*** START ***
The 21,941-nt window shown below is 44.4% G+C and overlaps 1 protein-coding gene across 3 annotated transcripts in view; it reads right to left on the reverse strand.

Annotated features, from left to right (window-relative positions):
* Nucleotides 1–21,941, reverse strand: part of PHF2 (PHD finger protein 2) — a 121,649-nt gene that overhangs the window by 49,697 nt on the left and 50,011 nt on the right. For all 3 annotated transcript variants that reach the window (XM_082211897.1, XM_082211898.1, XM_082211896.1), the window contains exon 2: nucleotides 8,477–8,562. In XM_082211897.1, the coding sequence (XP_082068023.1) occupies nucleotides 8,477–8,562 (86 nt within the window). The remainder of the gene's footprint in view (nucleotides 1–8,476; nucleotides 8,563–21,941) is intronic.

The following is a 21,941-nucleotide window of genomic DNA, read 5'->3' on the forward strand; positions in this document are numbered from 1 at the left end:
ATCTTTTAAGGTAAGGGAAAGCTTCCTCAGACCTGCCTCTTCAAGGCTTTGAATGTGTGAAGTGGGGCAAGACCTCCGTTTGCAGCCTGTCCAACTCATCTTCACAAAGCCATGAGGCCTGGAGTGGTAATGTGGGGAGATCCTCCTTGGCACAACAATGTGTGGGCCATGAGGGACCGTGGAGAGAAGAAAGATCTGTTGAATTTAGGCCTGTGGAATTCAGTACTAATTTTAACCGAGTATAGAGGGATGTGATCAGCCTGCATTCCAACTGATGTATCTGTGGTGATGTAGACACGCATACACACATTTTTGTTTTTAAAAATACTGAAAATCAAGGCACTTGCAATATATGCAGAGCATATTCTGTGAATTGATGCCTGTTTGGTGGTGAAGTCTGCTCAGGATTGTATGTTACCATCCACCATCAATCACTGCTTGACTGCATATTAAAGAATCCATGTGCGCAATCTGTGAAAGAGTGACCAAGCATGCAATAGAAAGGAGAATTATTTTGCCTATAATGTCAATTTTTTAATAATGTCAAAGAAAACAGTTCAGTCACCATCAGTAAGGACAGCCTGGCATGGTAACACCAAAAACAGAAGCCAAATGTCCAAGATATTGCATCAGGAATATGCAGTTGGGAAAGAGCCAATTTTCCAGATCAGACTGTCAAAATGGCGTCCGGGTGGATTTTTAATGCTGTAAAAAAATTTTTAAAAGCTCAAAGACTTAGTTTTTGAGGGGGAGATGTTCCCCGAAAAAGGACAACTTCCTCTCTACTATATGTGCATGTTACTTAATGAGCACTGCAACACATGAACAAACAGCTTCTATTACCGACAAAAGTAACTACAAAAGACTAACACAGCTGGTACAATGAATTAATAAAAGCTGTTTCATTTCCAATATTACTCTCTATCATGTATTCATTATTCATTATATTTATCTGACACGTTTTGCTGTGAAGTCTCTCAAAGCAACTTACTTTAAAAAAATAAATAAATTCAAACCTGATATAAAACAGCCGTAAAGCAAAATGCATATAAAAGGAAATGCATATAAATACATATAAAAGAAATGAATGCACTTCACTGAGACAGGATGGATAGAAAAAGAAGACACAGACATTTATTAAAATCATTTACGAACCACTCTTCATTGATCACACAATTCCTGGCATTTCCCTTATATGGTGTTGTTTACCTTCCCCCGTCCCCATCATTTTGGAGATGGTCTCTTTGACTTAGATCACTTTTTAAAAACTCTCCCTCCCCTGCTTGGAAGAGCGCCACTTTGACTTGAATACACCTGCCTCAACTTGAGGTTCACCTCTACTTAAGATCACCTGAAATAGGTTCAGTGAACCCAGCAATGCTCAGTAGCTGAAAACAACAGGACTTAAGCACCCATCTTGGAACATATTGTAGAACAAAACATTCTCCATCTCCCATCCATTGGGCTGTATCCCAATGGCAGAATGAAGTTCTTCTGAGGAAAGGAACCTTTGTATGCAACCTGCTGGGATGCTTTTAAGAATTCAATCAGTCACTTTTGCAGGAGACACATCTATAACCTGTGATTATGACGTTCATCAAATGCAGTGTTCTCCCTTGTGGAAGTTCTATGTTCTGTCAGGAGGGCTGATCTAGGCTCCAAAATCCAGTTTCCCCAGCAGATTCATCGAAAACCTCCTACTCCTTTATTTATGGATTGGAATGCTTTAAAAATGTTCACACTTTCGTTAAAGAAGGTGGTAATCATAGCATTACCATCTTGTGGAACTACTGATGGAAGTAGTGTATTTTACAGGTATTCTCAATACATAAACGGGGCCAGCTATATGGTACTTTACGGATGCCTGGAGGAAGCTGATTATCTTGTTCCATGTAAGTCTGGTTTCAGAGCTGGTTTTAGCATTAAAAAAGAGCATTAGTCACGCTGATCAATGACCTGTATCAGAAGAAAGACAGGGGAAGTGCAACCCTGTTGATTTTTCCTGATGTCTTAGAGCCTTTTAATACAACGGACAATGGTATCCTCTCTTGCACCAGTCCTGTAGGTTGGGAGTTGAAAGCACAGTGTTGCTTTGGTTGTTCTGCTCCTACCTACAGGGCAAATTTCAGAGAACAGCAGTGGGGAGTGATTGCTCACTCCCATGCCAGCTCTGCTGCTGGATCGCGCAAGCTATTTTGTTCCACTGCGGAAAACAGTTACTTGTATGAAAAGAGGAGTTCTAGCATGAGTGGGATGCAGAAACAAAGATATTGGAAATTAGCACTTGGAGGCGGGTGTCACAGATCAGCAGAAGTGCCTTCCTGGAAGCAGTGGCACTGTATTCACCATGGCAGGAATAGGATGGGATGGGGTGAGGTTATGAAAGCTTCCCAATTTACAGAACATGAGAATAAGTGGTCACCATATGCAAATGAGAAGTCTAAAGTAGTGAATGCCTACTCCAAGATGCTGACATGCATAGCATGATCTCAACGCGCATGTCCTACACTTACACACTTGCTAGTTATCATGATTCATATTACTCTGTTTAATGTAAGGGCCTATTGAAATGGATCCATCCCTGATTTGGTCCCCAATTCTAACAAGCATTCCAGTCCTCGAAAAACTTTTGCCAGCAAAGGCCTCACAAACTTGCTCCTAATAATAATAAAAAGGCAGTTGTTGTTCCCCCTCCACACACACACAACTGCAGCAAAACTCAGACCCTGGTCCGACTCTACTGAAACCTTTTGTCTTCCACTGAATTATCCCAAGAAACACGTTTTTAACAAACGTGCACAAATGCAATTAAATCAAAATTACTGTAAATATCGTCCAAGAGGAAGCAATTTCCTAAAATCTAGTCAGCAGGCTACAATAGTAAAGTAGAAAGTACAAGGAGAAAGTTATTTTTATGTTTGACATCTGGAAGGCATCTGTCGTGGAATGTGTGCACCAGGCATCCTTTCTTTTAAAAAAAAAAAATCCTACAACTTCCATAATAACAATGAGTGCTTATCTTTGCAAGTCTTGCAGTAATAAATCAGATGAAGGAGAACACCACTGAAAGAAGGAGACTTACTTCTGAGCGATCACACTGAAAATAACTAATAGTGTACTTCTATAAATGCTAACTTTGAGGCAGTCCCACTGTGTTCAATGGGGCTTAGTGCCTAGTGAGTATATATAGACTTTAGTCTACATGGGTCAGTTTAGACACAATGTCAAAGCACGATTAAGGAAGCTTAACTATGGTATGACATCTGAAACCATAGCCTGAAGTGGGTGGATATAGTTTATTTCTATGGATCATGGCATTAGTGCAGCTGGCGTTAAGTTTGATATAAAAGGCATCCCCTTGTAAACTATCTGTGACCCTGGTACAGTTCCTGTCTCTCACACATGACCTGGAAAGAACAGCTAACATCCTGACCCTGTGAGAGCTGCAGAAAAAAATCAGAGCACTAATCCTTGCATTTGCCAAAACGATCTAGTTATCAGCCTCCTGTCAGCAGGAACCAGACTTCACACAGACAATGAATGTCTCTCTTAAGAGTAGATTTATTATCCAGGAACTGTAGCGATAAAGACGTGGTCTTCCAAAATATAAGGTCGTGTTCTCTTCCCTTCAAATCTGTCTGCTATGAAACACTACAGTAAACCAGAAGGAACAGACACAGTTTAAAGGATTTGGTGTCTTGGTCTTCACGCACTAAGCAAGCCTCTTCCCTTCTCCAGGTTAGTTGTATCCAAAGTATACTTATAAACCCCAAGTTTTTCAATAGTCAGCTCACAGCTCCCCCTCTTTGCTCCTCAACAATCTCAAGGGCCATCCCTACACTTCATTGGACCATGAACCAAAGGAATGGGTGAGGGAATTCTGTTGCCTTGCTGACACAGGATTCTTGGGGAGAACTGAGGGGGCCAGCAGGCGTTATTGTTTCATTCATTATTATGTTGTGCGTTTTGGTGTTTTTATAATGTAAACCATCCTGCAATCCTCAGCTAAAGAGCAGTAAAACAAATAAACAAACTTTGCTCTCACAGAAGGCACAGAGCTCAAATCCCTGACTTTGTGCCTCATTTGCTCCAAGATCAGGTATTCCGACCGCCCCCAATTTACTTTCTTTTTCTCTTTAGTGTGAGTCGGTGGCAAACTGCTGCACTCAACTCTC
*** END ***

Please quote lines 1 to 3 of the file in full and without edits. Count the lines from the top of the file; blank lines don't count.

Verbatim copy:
The 21,941-nt window shown below is 44.4% G+C and overlaps 1 protein-coding gene across 3 annotated transcripts in view; it reads right to left on the reverse strand.

Annotated features, from left to right (window-relative positions):
* Nucleotides 1–21,941, reverse strand: part of PHF2 (PHD finger protein 2) — a 121,649-nt gene that overhangs the window by 49,697 nt on the left and 50,011 nt on the right. For all 3 annotated transcript variants that reach the window (XM_082211897.1, XM_082211898.1, XM_082211896.1), the window contains exon 2: nucleotides 8,477–8,562. In XM_082211897.1, the coding sequence (XP_082068023.1) occupies nucleotides 8,477–8,562 (86 nt within the window). The remainder of the gene's footprint in view (nucleotides 1–8,476; nucleotides 8,563–21,941) is intronic.